CSUMB professor says Arab American Heritage Month provides educational opportunity

Amir Attia

Amir Attia is an associate professor of graphic design and director of the Communication Design Program for Cal State Monterey Bay. | Photo by Brent Dundore-Arias

March 29, 2024

By Mark Muckenfuss 

April is Arab American Heritage Month, and Amir Attia says it is a good time to explore and learn more about an important culture in our nation and our world. 

“This kind of recognition, of knowing who people are and what their backgrounds are, is important any time,” said Attia, an associate professor of graphic design and director of the Communication Design Program at Cal State Monterey Bay. “As an immigrant, feeling people want to know about where you are from and what your preferences are, this is important for anyone.”

Attia was born and raised in Egypt and identifies as Coptic, the culture and language that dominated the country before the Arabs conquered it in the 7th century. The modern-day Coptic culture is most often associated with the Coptic Christian religion, to which Attia belongs, while today's predominant language and culture in Egypt is Arabic. 

Having spent time in Nigeria and Europe before coming to the United States, he said his ties to Egypt and the Arab world are more associated with family than anything else.

“Whenever there is a type of celebration, I will miss the family,” he said. “I miss lots of things that I used to have when I was young.”

While Attia has been fortunate enough not to have had negative experiences in the United States based on his heritage, he knows others who have. 

“I know many people who have faced some challenges, especially after 9/11 when everyone who is an Arab was seen as a terrorist,” he said. “The past couple of decades, there has been a lot of polarization.”

He doesn’t believe most Americans have a clear picture of the Arab world and its people. 

“They will never know them through the mass media,” he said. “There is a lot of bias in the news.”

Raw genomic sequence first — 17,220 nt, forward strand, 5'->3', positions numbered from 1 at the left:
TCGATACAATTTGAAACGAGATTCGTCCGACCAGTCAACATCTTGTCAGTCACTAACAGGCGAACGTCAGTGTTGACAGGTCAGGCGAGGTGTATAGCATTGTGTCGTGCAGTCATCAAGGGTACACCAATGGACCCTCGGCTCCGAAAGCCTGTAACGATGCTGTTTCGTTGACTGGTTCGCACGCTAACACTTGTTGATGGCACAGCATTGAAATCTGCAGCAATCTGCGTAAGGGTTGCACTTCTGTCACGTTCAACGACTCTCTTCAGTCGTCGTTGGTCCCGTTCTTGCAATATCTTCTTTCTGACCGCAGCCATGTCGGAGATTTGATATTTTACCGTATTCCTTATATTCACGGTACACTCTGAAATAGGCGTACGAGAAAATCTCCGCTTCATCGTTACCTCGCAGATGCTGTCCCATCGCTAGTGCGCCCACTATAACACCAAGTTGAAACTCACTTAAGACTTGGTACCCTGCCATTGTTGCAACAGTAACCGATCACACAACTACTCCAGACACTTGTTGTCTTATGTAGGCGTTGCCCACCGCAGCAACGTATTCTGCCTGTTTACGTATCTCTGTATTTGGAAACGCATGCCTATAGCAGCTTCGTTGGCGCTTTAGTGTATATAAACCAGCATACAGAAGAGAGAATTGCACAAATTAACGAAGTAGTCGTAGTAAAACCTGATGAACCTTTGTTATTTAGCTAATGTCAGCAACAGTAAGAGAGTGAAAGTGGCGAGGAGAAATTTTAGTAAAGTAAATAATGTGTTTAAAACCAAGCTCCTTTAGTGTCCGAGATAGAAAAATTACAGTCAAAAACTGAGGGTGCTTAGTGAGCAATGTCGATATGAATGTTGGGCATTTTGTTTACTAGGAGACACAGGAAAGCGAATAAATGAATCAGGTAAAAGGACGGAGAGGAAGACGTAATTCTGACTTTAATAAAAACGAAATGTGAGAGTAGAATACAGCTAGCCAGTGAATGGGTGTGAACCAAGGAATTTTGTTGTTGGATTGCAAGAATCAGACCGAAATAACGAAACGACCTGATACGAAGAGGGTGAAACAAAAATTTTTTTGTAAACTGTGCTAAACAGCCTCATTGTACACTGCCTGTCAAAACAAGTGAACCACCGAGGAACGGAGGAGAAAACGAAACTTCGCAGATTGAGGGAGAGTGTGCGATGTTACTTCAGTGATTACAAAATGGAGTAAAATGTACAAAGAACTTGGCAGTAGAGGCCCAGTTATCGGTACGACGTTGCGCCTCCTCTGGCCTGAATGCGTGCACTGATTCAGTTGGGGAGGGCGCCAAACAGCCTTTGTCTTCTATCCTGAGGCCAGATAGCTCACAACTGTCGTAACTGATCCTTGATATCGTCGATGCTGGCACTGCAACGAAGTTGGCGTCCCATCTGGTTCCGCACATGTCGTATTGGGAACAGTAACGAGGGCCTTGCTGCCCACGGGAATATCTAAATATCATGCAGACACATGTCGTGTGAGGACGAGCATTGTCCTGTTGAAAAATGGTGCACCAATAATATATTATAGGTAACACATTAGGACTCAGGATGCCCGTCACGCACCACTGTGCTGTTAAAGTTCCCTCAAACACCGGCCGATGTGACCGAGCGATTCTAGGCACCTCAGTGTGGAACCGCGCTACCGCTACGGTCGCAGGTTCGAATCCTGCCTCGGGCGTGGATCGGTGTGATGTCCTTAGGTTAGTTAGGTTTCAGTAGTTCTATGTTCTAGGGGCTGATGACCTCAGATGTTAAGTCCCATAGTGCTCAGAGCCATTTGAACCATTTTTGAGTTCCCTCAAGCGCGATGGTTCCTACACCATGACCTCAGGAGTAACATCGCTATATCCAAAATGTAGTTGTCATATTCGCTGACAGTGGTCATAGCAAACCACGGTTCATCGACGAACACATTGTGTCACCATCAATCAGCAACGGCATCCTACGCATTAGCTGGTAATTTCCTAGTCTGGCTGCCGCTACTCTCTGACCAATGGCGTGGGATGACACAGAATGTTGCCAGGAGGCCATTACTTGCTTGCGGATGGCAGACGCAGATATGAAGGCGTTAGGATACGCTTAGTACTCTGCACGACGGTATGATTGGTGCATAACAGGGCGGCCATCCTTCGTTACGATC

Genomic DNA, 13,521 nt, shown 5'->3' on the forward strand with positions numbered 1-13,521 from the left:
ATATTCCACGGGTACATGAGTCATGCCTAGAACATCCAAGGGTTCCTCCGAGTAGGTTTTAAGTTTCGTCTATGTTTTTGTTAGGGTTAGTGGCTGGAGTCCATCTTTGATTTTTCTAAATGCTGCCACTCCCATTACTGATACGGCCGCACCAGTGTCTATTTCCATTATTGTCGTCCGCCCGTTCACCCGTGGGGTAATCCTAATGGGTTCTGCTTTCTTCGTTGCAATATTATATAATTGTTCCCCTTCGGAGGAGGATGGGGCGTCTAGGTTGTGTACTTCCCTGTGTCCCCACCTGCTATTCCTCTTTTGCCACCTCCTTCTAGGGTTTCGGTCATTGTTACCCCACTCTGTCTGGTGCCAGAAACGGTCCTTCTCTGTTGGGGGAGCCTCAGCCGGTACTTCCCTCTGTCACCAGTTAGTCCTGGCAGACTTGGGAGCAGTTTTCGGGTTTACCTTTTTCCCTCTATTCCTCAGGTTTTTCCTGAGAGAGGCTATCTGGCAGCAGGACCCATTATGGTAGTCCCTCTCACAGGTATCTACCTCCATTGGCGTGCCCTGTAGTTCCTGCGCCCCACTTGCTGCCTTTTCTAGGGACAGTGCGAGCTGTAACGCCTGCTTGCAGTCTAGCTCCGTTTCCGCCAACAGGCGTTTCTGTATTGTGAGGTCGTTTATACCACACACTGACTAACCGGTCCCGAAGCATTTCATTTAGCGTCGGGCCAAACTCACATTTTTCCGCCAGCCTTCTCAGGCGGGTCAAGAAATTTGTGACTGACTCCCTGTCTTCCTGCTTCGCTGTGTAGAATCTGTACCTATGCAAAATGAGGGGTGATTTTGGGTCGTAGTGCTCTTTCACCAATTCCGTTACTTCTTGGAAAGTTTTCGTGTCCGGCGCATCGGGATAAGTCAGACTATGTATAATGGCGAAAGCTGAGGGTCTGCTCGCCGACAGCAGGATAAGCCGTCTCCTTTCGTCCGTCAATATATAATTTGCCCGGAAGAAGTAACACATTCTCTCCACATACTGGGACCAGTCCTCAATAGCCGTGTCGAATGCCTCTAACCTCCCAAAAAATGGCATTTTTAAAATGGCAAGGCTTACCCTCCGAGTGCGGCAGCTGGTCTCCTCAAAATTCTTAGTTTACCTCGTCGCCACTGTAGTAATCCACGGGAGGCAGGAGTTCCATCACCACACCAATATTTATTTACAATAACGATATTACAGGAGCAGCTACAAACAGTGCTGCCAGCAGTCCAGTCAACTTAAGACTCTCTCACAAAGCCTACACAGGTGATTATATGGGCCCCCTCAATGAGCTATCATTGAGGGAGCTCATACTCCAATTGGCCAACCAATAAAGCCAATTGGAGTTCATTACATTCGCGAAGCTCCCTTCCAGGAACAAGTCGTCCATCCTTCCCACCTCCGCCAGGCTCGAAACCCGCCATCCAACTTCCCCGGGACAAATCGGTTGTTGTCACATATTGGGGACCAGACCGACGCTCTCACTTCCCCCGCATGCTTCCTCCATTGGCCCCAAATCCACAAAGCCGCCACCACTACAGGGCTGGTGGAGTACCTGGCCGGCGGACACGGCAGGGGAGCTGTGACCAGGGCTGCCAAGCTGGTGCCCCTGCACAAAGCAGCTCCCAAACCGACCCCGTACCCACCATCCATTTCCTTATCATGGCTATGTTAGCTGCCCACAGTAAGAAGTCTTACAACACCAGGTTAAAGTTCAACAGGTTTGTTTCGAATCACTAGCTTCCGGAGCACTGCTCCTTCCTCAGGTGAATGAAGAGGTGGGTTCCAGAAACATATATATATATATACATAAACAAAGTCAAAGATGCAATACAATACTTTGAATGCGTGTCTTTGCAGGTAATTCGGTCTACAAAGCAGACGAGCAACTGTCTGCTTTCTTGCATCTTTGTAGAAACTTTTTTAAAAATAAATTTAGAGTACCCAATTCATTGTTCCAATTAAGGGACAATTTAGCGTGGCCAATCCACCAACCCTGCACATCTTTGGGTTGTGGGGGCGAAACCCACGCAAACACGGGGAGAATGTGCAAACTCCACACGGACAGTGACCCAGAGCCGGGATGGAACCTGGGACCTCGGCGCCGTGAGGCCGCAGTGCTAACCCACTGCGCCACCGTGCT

For that reason, he said, marking Arab American Heritage Month is a good thing. 

“Definitely, it will help people,” he said. “I think recognizing everyone is a good way to show openness and reflect and acknowledge the diversity in society, attesting that everyone is valuable and everyone is acceptable.”

Attia said there are some good sources for learning more about Arab and Arab American culture. He has the following suggestions:

  • Al Jazeera, BBC, and CNN Arabic: These respected news networks cover the Arab (Middle East) region.
  • Shahid Television: This movie channel features largely Arab programming. 
  • Netflix: The streaming system offers some Arab-produced movies. 
  • “Egypt: Land of the Pharaohs – Mediterranean journey:” A DW Documentary production.
  • “No One Sleeps in Alexandria” by Ibrahim Abdel Meguid: This novel, translated by Farouk Abdel Wahab, tells a sweeping story about diverse, yet intertwined lives in Egypt’s “second city” of Alexandria—often romanticized in the West but seen here from an authentically Egyptian perspective.
  • “The Cairo Trilogy: Palace Walk, Palace of Desire and Sugar Street” by Nobel Prize-winning author Naguib Mahfouz: These three novels of colonial Egypt are contained in one volume, translated by William Maynard Hutchins, Olive E. Kenny, Lorne M. Kenny, and Angele Botros Samaan. The trilogy follows the story of a patriarch and his family from the time of the Egyptian Revolution in 1919 through World War II.